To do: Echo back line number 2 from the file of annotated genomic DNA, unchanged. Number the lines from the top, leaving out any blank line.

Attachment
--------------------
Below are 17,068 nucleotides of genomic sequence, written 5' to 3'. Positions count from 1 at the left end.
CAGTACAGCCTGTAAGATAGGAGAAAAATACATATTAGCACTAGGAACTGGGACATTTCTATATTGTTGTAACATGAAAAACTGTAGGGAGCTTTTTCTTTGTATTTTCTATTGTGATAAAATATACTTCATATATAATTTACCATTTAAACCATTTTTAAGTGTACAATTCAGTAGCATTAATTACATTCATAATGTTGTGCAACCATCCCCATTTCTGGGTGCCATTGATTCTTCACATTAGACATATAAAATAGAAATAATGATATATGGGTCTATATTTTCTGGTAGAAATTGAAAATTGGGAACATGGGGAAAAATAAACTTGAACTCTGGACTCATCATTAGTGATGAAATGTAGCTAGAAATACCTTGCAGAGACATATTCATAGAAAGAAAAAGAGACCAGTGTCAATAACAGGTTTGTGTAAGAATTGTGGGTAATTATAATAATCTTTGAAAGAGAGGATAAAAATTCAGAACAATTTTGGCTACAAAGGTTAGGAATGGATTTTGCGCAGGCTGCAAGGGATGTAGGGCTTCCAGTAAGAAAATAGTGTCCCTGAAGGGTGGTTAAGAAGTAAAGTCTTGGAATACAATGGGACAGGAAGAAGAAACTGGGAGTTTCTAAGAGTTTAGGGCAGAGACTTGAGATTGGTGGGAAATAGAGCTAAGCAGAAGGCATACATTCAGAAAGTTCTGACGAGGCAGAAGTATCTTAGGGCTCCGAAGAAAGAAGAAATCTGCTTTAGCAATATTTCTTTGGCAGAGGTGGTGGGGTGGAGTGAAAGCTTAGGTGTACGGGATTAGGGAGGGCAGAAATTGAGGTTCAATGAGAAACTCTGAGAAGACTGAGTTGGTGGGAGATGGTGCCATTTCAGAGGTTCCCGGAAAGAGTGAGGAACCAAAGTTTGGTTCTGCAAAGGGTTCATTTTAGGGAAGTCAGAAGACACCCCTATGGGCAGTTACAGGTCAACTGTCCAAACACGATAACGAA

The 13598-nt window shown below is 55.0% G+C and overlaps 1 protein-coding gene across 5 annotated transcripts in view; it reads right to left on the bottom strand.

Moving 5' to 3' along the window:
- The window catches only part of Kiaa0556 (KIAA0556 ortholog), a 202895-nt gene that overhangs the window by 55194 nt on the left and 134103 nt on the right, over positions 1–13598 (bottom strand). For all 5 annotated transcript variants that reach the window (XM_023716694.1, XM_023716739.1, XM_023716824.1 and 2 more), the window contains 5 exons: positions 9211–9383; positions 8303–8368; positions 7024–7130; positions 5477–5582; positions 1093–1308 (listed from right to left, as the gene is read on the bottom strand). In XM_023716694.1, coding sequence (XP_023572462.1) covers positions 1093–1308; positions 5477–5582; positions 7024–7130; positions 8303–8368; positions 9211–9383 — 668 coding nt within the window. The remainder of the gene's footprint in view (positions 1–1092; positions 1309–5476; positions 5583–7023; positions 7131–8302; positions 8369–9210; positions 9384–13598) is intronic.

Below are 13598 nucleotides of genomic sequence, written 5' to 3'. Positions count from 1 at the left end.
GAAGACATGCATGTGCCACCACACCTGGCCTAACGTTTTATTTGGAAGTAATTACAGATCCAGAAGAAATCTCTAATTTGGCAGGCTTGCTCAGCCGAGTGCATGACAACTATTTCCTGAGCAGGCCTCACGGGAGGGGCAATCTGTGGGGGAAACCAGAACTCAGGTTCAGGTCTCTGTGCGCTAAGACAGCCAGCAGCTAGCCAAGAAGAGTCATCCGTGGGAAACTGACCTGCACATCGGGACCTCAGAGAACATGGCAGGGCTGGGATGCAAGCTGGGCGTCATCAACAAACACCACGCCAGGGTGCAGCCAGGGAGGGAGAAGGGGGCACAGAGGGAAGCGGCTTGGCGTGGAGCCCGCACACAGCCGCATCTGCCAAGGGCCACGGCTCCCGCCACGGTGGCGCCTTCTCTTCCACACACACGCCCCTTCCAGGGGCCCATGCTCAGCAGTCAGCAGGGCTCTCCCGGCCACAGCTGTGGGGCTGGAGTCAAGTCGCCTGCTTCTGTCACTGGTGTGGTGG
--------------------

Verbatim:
CAGTACAGCCTGTAAGATAGGAGAAAAATACATATTAGCACTAGGAACTGGGACATTTCTATATTGTTGTAACATGAAAAACTGTAGGGAGCTTTTTCTTTGTATTTTCTATTGTGATAAAATATACTTCATATATAATTTACCATTTAAACCATTTTTAAGTGTACAATTCAGTAGCATTAATTACATTCATAATGTTGTGCAACCATCCCCATTTCTGGGTGCCATTGATTCTTCACATTAGACATATAAAATAGAAATAATGATATATGGGTCTATATTTTCTGGTAGAAATTGAAAATTGGGAACATGGGGAAAAATAAACTTGAACTCTGGACTCATCATTAGTGATGAAATGTAGCTAGAAATACCTTGCAGAGACATATTCATAGAAAGAAAAAGAGACCAGTGTCAATAACAGGTTTGTGTAAGAATTGTGGGTAATTATAATAATCTTTGAAAGAGAGGATAAAAATTCAGAACAATTTTGGCTACAAAGGTTAGGAATGGATTTTGCGCAGGCTGCAAGGGATGTAGGGCTTCCAGTAAGAAAATAGTGTCCCTGAAGGGTGGTTAAGAAGTAAAGTCTTGGAATACAATGGGACAGGAAGAAGAAACTGGGAGTTTCTAAGAGTTTAGGGCAGAGACTTGAGATTGGTGGGAAATAGAGCTAAGCAGAAGGCATACATTCAGAAAGTTCTGACGAGGCAGAAGTATCTTAGGGCTCCGAAGAAAGAAGAAATCTGCTTTAGCAATATTTCTTTGGCAGAGGTGGTGGGGTGGAGTGAAAGCTTAGGTGTACGGGATTAGGGAGGGCAGAAATTGAGGTTCAATGAGAAACTCTGAGAAGACTGAGTTGGTGGGAGATGGTGCCATTTCAGAGGTTCCCGGAAAGAGTGAGGAACCAAAGTTTGGTTCTGCAAAGGGTTCATTTTAGGGAAGTCAGAAGACACCCCTATGGGCAGTTACAGGTCAACTGTCCAAACACGATAACGAA